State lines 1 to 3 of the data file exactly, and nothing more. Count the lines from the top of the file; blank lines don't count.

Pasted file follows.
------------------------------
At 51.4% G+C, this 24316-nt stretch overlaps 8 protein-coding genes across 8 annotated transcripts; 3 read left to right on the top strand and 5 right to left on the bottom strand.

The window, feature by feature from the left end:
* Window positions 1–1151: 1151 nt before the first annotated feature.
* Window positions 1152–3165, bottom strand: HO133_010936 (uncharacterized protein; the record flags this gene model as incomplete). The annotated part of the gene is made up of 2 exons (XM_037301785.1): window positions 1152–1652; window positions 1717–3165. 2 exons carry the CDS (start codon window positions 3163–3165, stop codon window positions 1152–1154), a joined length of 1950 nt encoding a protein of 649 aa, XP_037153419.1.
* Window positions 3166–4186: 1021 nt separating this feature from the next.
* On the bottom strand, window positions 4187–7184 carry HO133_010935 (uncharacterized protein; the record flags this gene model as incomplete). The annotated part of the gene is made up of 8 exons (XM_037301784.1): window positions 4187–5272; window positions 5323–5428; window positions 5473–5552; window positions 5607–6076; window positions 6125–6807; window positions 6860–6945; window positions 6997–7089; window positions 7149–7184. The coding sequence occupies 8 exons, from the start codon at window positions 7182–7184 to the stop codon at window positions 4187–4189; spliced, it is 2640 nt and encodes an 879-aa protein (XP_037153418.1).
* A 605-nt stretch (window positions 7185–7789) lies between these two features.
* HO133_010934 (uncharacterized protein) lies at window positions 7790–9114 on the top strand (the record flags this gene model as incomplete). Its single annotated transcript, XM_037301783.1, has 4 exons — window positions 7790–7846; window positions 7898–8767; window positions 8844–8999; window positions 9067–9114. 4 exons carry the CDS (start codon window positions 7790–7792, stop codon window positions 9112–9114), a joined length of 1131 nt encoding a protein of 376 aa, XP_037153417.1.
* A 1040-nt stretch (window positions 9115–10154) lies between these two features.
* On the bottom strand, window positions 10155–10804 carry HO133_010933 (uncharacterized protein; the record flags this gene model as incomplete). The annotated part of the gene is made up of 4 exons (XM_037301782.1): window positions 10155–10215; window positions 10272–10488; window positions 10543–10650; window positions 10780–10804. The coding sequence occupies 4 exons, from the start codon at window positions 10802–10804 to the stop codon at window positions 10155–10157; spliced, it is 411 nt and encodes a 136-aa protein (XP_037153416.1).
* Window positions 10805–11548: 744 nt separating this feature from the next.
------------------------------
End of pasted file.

At 51.4% G+C, this 24316-nt stretch overlaps 8 protein-coding genes across 8 annotated transcripts; 3 read left to right on the top strand and 5 right to left on the bottom strand.

The window, feature by feature from the left end:
* Window positions 1–1151: 1151 nt before the first annotated feature.